Any active trader who has been trading any markets, be it Forex, Equities or Commodities, have come across the idea of system trading. Trading systems manifest a discipline where traders enter, exit and perhaps manage trades based on fixed and pre-determined rules without paying much attention to current market conditions. This approach of mechanical trading often relies on past or historical data to identify an “edge” that allows the system to yield supernormal profits.
How Mechanical Systems Work
Usually, statistical tools such as indicators and other technical analysis based tools such as trend lines, Fibonacci analysis and the concept of support & resistance levels are used to build mechanical trading systems. These systems are often coded into automated programs that can execute trades on their own without input from human traders. One of the biggest problems traders face when developing and trading automated trading systems is that the real-time performance of these systems often deviates from the demonstrated performance of the system in backtesting empirical or historical data sets.
The Underlying Structure of Free Market
In order to understand the root cause of this problem, much broader understanding regarding free market operations is required. Beside the exception of Initial Public Offering (IPO), all trades and transactions taken in the equity market, retail Forex exchanges and commodities exchanges represent a zero-sum market condition. Under the zero-sum game theory, these transactions don’t “create” any value, but the value just changes hands. Hence, one trader’s profit will constitute another trader’s loss. The significance of this theory is that market equilibrium is created by an agreement between two traders. The buyer values the instrument he is bidding for more than the price he is willing to pay and the seller values the offered price more than the asset or instrument he or she is willing to let go. Under this kind of circumstances, market always remains in a state of equilibrium. Therefore, mechanical trading systems that use oscillator type indicators such as stochastic and commodity channel index (CCI) to identify “overbought” or “oversold” levels don’t work. Simply, because market eliminates all overbought and oversold conditions as soon as each transaction is completed!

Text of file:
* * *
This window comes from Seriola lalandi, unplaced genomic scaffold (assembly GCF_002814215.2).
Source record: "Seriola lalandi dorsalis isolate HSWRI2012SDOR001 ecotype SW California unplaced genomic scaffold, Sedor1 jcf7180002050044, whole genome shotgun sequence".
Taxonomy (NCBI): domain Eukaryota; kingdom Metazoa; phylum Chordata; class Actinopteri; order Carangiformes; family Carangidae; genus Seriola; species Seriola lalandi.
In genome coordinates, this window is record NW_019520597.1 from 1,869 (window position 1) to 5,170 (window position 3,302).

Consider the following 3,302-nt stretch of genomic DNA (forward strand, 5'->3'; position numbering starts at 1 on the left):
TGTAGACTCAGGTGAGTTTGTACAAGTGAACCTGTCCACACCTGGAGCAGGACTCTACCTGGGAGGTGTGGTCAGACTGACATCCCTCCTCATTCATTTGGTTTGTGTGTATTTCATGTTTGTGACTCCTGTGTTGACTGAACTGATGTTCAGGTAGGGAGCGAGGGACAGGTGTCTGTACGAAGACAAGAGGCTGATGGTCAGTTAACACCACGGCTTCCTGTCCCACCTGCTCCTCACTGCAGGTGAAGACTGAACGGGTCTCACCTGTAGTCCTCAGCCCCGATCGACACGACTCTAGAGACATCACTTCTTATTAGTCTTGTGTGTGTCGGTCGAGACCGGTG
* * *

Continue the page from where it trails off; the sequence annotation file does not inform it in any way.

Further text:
What Is the Meaning of Win Rate?
In reality what technical analysis based mechanical systems end up doing is, they compare the past market movements to the current situation and provide a probability measurement of the repetition of the past. This is called the win rate generated by the mechanical system. Because the win rate simply represents the probability of the price movement based on past data, there is no way to predict if a particular trade will be a winner or loser. It can only predict the winning percentage of a series of trades. Such as, by using this system, it expects to win 70 percent of the time over a 100 trades. However, the sequence of the winners vs. losers is not predictable. A system with a 70 percent win rate can end up losing 30 trades in a row then win 70 times or there could be a degree of randomness in winning or losing the trades.